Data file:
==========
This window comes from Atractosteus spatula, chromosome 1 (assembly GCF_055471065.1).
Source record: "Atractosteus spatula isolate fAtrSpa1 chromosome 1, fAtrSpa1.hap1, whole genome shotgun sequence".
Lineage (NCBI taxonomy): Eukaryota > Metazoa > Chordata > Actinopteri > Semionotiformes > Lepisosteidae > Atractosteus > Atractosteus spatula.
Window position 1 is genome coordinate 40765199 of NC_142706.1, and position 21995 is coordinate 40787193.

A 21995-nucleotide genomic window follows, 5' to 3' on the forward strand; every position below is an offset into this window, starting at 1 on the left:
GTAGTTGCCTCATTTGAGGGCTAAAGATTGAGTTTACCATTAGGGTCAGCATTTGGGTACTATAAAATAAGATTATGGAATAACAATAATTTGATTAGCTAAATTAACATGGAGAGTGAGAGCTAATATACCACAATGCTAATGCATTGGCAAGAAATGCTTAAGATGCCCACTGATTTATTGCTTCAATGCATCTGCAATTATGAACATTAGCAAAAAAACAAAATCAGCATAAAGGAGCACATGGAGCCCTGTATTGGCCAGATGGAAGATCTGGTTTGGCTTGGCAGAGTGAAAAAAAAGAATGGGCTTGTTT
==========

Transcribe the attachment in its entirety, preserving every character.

This window comes from Atractosteus spatula, chromosome 1 (assembly GCF_055471065.1).
Source record: "Atractosteus spatula isolate fAtrSpa1 chromosome 1, fAtrSpa1.hap1, whole genome shotgun sequence".
Lineage (NCBI taxonomy): Eukaryota > Metazoa > Chordata > Actinopteri > Semionotiformes > Lepisosteidae > Atractosteus > Atractosteus spatula.
Window position 1 is genome coordinate 40765199 of NC_142706.1, and position 21995 is coordinate 40787193.

A 21995-nucleotide genomic window follows, 5' to 3' on the forward strand; every position below is an offset into this window, starting at 1 on the left:
GTAGTTGCCTCATTTGAGGGCTAAAGATTGAGTTTACCATTAGGGTCAGCATTTGGGTACTATAAAATAAGATTATGGAATAACAATAATTTGATTAGCTAAATTAACATGGAGAGTGAGAGCTAATATACCACAATGCTAATGCATTGGCAAGAAATGCTTAAGATGCCCACTGATTTATTGCTTCAATGCATCTGCAATTATGAACATTAGCAAAAAAACAAAATCAGCATAAAGGAGCACATGGAGCCCTGTATTGGCCAGATGGAAGATCTGGTTTGGCTTGGCAGAGTGAAAAAAAAGAATGGGCTTGTTT